me my books my blog keep in touch

Archive for March, 2010

I’m obsessed with cake right now.

Wednesday, March 24th, 2010

Okay, I admit…it’s not just today. I am pretty constantly obsessed with cake. Hubby #1 loves to tell the story about my college roommate’s wedding when the cake was wheeled out, a hush fell over the room and I shrieked, “Yay cake!” at the top of my drunk lungs. What can I say…cake is important to me.

So, it’s obvious that the cake for Baby #2’s birthday party would be an important decision for me. I went back and forth for a week…make or buy? Make or buy?!? It’s a huge decision. It sets the tone for the party – is this a ritzy affair or a down-home shin-dig? In my pre-baby life I was all about making cakes, from scratch – fancy, delicious cakes from multi-step, complicated recipes. Then Baby #1 came along and I didn’t have quite the same amount of time for baking, but was thrilled to find cake mixes at Whole Foods that aren’t brimming with toxic chemicals. Then as Baby #1 got older and the birthday parties got bigger, I started buying cakes.
Buying cakes is so darn easy, but store-bought cakes are guilt inducing. I want to be the mom who makes the best cakes ever. So, this year I made (from the Whole Foods organic mix) the cake for Baby #1’s birthday party. Actually I made the equivalent of four cakes – I used two mixes to make two 8″ square layer cakes that I pushed together to make a big sheet cake looking thing (which cracked down the middle on the way to the party location) and two mixes to make who-knows-how-many cupcakes. I was up insanely late and was extraordinarily stressed out that the cakes would be raw in the middle or so dry that people would choke. Flash forward three months and it’s time for Baby #2’s birthday. I asked Hubby #1 his opinion – make or buy?

“Do whatever is going to be the least stressful,” he said without hesitation.

I was torn. The cake is so important, and I want it to be perfect! I got a vision in my head of a train shaped cake. I called Hansen’s…a train shaped cake is $432. Hmmm…that seemed a bit steep for a two-year-old’s party. I suspected that even if the $432 cake made me blissfully stress-free that Hubby #1 wasn’t going to be on board. Okay, back to the drawing board. Maybe making a train shaped cake was the way to go? My friend, Shelby had made an adorable train cake for her son’s birthday with a pan from Williams-Sonoma. I called Williams-Sonoma, prepared to buy the pan that makes 9 cupcake-sized train cars, knowing that I would need to make four batches (36 train cars) to have enough to feed everyone at the party. It turns out, Williams-Sonoma considers trains Christmas decorations, so the the pan is not available. I e-mailed Shelby to see about borrowing hers. Before she could e-mail back, I started to worry about where I would have space to line up 36 cupcake-sized train cars. So, I chickened out and decided to order a cake.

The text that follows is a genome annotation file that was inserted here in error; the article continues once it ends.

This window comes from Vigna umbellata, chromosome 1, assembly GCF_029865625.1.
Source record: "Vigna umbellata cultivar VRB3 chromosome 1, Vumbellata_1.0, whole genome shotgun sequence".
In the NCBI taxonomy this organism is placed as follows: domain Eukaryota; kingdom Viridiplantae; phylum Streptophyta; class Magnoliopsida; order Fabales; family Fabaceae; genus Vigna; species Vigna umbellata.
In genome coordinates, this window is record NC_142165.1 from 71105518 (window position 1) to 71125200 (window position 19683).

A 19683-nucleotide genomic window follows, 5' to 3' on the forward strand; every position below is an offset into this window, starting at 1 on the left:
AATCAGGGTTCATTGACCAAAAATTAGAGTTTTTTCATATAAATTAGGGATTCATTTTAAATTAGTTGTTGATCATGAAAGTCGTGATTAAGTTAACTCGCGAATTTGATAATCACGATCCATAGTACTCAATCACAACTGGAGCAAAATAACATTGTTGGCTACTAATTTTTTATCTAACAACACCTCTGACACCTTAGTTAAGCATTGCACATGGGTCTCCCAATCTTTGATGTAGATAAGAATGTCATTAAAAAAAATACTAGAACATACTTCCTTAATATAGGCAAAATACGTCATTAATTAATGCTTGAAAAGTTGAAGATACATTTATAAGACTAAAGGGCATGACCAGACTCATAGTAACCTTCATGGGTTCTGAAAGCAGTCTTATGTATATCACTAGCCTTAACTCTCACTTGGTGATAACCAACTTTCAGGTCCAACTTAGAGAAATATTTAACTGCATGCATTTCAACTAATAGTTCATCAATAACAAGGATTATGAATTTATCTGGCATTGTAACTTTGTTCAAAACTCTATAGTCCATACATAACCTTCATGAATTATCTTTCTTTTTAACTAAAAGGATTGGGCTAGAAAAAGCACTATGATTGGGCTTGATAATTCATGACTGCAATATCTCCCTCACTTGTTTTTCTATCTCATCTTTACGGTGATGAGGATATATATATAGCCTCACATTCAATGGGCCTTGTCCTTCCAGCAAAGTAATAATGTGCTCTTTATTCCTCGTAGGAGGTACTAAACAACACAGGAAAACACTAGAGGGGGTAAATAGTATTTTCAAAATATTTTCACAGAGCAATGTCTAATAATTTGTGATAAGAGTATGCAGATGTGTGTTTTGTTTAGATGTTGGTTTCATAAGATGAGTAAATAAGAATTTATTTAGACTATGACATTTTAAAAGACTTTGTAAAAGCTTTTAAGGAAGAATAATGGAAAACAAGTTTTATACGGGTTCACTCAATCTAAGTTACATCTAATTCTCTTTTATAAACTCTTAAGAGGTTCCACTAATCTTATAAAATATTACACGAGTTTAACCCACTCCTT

There, I admit it…I ordered a cake. I am not super-mom. I am hanging my head in shame. If I was going to buy a cake though, it was going to be the best cake money could could buy – well, the best cake under $100 that money could buy. I remembered a cake from friend’s birthday party a few weeks ago that was good and came from a bakery just bordering ridiculously far away from our house. I packed up both kids and off we went. I got to the bakery and saw that it was cash or check only…I never have cash or checks on me, but yesterday I did. It was a sign! This was meant to be our cake. We tasted the fillings, we picked the flavors, we got them to agree to draw a picture of the train from the invitation onto the cake for $25, and we ordered the cake. Hooray! Success! I was immediately stress-free. Then the man warned me that the fudge filling we had selected had a small amount of peanut butter in it and that I needed to make sure there were no peanut allergies at the party. For a brief moment, I felt my stress-free success slipping away, but I shook it off.